To reflect the modern features of the Russian regions, the calculation of the variation coefficient of GRP per capita, average per capita income, savings rate, a graphical method was used, cartograms were built in the R software environment of expenses for technological innovations per capita of the employed population, of the share of Russian population using the Internet, of the consumer spending.
We used the boundary weight matrix and the Moran (Anselin, 1995) and Geary (LeSage and Pace, 2009) indices to account and detect spatial dependencies. We used the local Moran’s indices (LISA) to identify the spatial clustering of regions (Anselin, 1995):
If a given region differs significantly from its neighbors (outlier), then the negative value of the local Moran's index belongs to it. A positive correlation indicates that the region is similar to neighboring territories (cluster). The larger the LISA value in modulus, the stronger the similarity / difference between the region and its neighbors.
To identify spatial dependence, global Moran's indices are defined (Anselin, 1995):
where N – the number of regions, X  average value of an indicator X, w_{ij}  elements of the boundary matrix of weights, W indicates the amount for all w_{ij}.
The Giri spatial correlation indices are also calculated (LeSage and Pace, 2009):
where W denotes the sum over all w_{ij}, the other notation corresponds to that of the Moran’s index.
Moran’s index takes values in the interval [−1; 1]. The Giri index takes values in the range [0; 2], where values from 0 to 1 indicate positive spatial correlation, and values from 1 to 2 indicate negative spatial correlation. A positive spatial correlation coefficient means that a growing region contributes to the growth of its neighbors; a negative value means that a growing region “takes” the resources of its neighbors. The insignificance of the coefficient indicates the lack of interrelation of processes in different regions.
In the R software, models of conditional β  convergence (package splm) are constructed on panel data:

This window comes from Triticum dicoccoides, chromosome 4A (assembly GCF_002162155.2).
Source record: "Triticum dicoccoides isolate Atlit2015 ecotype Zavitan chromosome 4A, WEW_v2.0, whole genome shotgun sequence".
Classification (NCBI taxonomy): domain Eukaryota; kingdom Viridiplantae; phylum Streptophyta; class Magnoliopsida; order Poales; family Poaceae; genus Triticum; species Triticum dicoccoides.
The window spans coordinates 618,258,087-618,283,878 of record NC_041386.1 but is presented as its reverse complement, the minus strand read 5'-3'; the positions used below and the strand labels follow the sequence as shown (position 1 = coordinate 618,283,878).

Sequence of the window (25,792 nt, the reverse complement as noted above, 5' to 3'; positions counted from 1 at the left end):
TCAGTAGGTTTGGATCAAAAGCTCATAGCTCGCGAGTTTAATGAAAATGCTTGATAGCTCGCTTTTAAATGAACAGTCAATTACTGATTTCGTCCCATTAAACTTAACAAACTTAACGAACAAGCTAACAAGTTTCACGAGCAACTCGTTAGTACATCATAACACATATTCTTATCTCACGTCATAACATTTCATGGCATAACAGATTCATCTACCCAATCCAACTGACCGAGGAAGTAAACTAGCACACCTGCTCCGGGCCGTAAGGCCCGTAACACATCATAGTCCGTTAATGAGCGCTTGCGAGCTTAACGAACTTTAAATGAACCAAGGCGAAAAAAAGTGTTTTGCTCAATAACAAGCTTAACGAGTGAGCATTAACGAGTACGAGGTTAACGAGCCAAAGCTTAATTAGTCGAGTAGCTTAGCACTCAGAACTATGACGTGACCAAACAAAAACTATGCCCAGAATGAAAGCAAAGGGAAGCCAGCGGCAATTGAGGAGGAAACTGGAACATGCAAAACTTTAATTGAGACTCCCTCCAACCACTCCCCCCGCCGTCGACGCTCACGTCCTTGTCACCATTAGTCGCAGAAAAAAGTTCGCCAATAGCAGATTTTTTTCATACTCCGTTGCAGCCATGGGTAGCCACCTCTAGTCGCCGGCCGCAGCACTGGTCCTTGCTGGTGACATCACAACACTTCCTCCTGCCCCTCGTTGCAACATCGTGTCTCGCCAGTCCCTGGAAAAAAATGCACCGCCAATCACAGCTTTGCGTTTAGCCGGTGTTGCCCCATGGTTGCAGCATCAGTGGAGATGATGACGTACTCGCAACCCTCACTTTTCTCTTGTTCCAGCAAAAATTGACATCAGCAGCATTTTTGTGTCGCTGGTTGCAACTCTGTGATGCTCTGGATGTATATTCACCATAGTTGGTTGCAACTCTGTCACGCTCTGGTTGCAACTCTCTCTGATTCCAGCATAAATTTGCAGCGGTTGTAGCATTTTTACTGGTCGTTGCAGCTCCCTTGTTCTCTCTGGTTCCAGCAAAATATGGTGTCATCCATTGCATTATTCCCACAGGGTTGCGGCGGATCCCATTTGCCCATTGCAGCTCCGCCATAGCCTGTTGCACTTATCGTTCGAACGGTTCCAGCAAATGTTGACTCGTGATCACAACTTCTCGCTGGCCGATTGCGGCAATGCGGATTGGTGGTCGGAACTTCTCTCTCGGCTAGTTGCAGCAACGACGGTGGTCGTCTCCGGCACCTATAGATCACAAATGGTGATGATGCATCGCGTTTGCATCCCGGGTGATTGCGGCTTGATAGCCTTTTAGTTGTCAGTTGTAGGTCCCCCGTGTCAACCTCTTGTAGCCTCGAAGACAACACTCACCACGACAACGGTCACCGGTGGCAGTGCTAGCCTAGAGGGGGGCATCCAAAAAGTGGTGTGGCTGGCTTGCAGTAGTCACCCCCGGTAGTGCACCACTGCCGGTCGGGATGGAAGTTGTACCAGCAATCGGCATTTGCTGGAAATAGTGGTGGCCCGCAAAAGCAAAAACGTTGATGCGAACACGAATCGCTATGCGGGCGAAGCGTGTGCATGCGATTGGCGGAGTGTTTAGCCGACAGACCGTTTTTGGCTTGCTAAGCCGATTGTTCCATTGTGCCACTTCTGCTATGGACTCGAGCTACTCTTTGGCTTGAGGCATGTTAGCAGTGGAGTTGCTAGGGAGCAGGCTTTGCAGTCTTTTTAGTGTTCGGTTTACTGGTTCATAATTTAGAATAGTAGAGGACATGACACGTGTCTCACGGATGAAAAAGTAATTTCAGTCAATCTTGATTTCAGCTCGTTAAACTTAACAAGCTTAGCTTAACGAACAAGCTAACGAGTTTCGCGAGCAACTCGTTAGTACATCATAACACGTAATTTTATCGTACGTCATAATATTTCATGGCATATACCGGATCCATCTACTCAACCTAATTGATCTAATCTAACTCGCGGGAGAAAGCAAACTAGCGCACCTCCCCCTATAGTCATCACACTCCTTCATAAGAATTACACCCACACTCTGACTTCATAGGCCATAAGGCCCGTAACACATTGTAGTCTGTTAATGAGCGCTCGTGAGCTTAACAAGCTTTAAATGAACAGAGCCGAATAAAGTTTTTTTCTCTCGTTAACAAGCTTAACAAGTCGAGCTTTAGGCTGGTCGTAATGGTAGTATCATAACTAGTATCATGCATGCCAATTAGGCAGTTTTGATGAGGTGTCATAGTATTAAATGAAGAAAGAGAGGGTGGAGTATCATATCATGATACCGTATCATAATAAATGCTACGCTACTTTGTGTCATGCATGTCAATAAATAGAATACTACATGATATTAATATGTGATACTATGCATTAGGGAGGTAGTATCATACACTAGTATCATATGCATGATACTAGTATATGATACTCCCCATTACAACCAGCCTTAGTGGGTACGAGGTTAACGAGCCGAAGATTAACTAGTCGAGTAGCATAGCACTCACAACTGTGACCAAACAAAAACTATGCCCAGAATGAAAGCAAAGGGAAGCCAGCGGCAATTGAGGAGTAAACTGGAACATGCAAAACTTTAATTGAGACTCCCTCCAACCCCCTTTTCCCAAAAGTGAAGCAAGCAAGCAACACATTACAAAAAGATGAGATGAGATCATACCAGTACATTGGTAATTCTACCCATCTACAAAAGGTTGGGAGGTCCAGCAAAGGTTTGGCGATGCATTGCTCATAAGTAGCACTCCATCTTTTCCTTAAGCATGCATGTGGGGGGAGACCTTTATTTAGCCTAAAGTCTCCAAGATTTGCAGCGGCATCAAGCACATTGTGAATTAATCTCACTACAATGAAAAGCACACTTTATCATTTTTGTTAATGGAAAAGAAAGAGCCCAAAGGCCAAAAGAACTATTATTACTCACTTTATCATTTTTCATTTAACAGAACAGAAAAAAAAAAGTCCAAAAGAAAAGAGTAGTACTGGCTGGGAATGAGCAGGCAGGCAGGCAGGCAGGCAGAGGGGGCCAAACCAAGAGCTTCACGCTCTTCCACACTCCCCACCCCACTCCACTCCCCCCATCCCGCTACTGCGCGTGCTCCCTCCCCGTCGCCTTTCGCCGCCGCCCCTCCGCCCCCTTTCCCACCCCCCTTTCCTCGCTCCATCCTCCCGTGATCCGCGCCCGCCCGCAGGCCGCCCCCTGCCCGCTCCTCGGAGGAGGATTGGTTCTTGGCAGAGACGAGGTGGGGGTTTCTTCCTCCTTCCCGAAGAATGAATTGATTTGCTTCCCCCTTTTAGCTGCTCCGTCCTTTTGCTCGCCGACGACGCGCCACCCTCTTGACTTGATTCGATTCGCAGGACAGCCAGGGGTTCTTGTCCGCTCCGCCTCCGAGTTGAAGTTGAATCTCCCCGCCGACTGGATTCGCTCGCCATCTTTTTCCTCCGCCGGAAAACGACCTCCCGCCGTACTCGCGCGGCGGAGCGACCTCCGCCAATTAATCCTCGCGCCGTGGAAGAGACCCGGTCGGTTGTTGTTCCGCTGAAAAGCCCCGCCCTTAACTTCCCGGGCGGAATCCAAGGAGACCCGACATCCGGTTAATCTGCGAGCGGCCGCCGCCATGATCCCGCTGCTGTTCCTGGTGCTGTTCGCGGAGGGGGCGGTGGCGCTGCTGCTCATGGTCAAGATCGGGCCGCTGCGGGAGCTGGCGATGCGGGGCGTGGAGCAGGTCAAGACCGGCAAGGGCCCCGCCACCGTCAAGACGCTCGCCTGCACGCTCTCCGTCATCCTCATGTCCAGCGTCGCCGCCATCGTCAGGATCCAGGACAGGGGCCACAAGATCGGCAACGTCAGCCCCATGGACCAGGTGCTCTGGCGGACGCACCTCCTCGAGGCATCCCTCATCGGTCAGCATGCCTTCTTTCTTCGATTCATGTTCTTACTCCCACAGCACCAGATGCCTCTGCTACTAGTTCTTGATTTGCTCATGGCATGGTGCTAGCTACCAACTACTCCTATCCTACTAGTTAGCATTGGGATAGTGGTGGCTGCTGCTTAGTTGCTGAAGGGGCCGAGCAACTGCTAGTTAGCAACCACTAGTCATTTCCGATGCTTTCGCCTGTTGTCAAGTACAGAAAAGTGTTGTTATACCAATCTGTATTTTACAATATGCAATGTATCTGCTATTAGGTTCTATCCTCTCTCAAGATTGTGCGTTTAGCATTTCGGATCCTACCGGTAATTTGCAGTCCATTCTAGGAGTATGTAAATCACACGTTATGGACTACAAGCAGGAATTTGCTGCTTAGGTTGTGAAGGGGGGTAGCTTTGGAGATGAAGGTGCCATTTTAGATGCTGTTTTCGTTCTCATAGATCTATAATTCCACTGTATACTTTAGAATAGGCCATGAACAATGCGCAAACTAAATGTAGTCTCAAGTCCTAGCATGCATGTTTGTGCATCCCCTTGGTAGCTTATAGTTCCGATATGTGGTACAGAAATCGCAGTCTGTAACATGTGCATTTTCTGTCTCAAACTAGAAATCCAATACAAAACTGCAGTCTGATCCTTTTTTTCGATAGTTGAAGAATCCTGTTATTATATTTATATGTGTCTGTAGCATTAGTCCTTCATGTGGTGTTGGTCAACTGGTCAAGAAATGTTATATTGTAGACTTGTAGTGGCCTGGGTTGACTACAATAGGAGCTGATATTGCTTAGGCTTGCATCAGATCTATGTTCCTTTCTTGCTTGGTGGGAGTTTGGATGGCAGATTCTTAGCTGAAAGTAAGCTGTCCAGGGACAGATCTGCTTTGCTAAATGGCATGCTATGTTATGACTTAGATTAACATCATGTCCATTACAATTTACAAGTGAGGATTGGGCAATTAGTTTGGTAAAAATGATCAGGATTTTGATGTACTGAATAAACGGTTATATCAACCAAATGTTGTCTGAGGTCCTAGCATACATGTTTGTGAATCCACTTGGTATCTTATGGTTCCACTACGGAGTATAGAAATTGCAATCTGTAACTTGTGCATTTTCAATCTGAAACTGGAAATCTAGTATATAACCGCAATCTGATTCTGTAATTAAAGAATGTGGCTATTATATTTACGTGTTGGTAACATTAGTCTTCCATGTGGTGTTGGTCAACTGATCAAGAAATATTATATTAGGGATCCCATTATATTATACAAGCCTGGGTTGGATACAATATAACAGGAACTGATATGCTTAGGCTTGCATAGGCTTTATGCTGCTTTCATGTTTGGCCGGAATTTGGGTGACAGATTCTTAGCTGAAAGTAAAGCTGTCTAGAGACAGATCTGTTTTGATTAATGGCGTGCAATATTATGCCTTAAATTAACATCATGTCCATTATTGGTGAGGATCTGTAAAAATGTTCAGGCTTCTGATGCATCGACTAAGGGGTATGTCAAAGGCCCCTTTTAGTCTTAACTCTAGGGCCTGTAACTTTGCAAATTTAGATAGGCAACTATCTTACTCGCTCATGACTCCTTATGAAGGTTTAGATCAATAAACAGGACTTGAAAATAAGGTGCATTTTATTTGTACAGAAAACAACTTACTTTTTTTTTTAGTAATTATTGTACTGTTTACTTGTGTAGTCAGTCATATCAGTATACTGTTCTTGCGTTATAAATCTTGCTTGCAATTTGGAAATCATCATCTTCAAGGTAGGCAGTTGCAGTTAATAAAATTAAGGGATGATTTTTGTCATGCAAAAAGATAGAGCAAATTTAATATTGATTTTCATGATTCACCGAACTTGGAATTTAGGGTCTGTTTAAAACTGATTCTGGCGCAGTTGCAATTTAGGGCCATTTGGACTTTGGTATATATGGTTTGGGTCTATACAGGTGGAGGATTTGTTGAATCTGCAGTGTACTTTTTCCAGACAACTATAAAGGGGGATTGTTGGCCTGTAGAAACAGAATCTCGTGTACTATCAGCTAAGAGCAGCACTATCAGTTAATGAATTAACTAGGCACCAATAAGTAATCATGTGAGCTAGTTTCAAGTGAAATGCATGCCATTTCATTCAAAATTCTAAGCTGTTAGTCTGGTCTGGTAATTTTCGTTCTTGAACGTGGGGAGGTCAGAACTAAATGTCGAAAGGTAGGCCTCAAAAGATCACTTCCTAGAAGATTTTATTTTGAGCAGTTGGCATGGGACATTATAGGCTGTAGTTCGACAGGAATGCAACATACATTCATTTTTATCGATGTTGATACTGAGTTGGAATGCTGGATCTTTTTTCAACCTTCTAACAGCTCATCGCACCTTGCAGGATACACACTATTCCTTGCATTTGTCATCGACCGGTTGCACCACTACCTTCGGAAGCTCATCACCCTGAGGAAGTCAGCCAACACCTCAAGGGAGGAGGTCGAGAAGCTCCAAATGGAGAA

SARmodel with spatial autoregressive lag (Anselin, 1988):
where i=1,…81 – region number, [t_{0} + T] – year number for convergence period from year 2014 to 2019, y_{i,t0} – consumer spending per capita in region i at the initial moment of time (2014), k – explanatory variable number, K – number of explanatory variables, α_{i} – vector of regional fixed effects, which allow to control for unobserved spatial heterogeneity, ${\delta}_{\text{t}0+\text{T}}$ – time fixed effects, set by a number of dummy variables for years, is a time effect in order to control for common country factors affecting dynamics of considering factors, β – parameter to be estimated for the consumer spending per capita at the initial moment of time (2009), γ_{k}  parameters to be estimated for explanatory variables; W_{ij}  boundary weighting matrix for i,j = 1, ..., 81, ρ – spatial autoregressive coefficient, ${\epsilon}_{\text{i},\text{t}0+\text{T}}$ – random error, which are normally distributed. β represents the convergence. If β <0 , then there is conditional beta convergence. This means that poorer regions have higher growth rates than richer regions — which is why they are able to ‘catch up’.

 SEMmodel with spatial interaction in errors with fixed effects (Elhorst, 2014):

 SEMmodel with spatial interaction in errors with random effects (Elhorst, 2014):
where λ – spatial autocorrelation coefficient for shock, ${v}_{i,{t}_{0}+T}=\mu +{u}_{i,{t}_{0}+T}$ (Kapoor et al., 2007).

 SACmodel with spatial autoregressive lag and spatial interaction in errors with fixed effects (Elhorst, 2014):
$$\begin{array}{l}\frac{1}{T}\mathrm{ln}\frac{{y}_{i,t+T}}{{y}_{i,{t}_{0}}}={\alpha}_{i}^{}+{\delta}_{{t}_{0+T}}+\beta \mathrm{ln}({y}_{i{t}_{0}})\\ \text{}+\text{}{\displaystyle \sum _{k=1}^{K}{\gamma}_{k}{X}_{kit}}+\rho {W}_{ij}\mathrm{ln}\frac{{y}_{i{t}_{0}+T}}{{y}_{i{t}_{0}}}\\ \text{}+\lambda W{\epsilon}_{i,{t}_{0}+T}+{u}_{i,{t}_{0}+T}\end{array}$$(4)